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August 25, 2005

Comments

Stacey

I'm actually pretty (happily) surprised by how this is playing out. In addition to the journalists' march, and the coverage of the kidnapping in almost every paper in Sana'a, Al-Wasat (Amer's paper) ran a back-page piece in which they printed 1-2 paragraph comments from a BROAD range of public intellectuals, ranging from Islamist MPs, to Sana'a University profs, to the directors of a number of prominent NGOs. These guys have not minced their words, and have gone so far as to call the president personally responsible, by name.

This may not seem like much to some, but for people in Yemen (or Egypt, or Syria, or...) naming names is a big deal. Further, the big tent of condemnation will make it much harder for the government to sustain claims that this is US meddling.

It's worth noting, though, that just a few months ago, it was Amer who ran the interview with Badr el-Din al-Houthi (father of Hussein al-Houthi), an interview which the Houthi family asked him not to run (he told me that Hussein's brother called in a panic and asked him not to run it, but that he felt the need to put the truth out there...). In the interview, the elder Houthi made statements that were tantamount to a threat against the state, and the army reentered Saada little more than a week after it's publication.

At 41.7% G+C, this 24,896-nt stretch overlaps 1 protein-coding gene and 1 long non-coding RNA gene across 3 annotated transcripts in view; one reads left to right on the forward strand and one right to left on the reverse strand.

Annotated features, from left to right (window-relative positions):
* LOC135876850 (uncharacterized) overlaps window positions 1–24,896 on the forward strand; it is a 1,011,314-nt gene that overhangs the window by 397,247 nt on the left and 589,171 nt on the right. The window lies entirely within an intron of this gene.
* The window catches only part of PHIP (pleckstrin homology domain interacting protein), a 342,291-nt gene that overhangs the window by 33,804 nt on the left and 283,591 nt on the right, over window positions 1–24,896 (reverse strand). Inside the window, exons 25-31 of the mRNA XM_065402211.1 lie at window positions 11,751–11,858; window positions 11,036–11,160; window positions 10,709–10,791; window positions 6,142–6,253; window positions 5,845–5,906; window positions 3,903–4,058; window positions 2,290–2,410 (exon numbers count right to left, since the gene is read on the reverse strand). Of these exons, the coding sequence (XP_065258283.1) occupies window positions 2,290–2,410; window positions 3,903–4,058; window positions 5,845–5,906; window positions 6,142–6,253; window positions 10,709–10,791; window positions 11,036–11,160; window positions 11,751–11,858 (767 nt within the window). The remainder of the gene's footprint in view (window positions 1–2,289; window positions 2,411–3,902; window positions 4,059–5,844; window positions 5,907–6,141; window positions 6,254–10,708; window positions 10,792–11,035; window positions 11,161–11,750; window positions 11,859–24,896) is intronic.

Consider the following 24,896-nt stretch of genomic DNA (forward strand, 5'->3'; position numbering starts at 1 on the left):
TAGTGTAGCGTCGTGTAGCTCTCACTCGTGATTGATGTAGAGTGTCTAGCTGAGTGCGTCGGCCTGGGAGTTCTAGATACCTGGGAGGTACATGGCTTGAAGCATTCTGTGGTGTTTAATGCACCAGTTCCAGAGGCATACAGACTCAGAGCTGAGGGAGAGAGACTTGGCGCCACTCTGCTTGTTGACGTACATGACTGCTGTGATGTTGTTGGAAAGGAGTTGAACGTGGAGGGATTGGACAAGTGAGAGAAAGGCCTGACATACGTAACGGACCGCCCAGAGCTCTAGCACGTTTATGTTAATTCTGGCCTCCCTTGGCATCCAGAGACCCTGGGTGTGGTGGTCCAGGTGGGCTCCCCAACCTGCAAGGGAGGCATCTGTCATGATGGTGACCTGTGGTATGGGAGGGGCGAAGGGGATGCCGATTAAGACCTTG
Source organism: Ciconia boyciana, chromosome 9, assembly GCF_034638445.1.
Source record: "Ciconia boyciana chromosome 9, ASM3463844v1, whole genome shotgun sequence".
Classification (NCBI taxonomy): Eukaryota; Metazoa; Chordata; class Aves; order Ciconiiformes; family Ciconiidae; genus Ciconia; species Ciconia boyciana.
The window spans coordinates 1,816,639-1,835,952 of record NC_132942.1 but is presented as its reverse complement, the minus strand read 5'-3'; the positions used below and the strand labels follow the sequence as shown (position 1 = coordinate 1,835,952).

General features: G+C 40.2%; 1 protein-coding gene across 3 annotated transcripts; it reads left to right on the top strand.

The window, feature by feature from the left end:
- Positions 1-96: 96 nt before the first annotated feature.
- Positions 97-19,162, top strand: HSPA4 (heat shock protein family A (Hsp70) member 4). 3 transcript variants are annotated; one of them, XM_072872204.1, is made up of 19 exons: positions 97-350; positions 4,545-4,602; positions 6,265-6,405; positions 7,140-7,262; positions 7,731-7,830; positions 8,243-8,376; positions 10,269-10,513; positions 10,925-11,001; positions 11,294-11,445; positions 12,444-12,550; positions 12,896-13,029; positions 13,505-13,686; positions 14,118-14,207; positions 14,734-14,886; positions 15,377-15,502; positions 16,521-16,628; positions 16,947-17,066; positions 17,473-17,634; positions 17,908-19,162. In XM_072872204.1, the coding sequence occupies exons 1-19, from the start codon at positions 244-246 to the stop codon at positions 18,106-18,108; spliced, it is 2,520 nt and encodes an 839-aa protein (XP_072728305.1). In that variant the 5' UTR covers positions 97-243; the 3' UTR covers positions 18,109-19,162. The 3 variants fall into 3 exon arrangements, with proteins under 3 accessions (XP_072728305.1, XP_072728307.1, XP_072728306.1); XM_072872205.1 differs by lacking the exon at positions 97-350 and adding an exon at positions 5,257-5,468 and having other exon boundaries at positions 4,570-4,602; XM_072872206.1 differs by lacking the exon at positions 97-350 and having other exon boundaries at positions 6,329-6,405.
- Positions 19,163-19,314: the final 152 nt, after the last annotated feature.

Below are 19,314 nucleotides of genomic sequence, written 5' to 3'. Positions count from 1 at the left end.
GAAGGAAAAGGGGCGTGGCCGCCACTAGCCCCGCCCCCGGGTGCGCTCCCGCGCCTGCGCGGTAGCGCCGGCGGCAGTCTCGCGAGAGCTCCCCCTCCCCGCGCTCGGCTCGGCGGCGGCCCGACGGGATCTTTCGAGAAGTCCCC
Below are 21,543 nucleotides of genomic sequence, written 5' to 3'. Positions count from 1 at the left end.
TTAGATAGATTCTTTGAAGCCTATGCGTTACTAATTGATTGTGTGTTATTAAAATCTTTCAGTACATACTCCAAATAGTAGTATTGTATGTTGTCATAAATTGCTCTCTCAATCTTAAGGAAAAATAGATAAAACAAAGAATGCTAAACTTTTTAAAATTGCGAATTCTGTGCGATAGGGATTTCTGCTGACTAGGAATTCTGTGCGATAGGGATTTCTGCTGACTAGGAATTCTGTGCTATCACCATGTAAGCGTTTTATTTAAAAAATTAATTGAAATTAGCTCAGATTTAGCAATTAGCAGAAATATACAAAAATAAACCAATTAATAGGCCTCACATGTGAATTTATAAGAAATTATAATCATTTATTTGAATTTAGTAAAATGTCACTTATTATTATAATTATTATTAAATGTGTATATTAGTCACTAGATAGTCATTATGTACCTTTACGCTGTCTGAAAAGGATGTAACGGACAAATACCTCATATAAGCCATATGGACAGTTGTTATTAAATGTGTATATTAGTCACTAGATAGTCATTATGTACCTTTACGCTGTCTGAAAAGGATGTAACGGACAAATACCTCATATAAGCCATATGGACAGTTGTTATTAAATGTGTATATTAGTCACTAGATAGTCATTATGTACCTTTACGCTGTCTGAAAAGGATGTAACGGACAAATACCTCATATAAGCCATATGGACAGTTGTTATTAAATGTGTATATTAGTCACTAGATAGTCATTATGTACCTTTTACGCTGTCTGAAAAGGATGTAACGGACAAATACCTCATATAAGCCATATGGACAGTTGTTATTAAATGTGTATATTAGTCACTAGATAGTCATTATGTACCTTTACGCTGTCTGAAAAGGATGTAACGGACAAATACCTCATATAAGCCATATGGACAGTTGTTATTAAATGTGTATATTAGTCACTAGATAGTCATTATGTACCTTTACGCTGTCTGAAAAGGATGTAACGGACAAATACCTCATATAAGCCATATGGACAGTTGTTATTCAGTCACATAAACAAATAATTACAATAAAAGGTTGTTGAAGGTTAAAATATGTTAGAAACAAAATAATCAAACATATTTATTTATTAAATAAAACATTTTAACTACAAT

I'm with you, Abu, in applauding his courage in the face of this attack on himself and threat against his family. But I raise this to point out that Amer's not an unproblematic hero here - there's good reason to think maybe he shouldn't have run the interview in March and it may have fed the growing sectarian tensions in Yemen. In a way, this makes him a perfect test case for journalistic freedom, since people from all sectors of Yemeni society are coming out in support of him, irrespective of this history.

Stacey

Just read that an-Nida's archives and layout computer were stolen by Yemeni security officers from the paper's office. an-Nida' is an independent paper that's only been around for 23 weeks, started by a group of excellent journalists from a bunch of different parties - it's basically an end-run around the Journalists' Synidcate, since most of the syndicate leadership is writing for the paper now. Amnesty is calling for the protection of Sami Ghalib, the editor.

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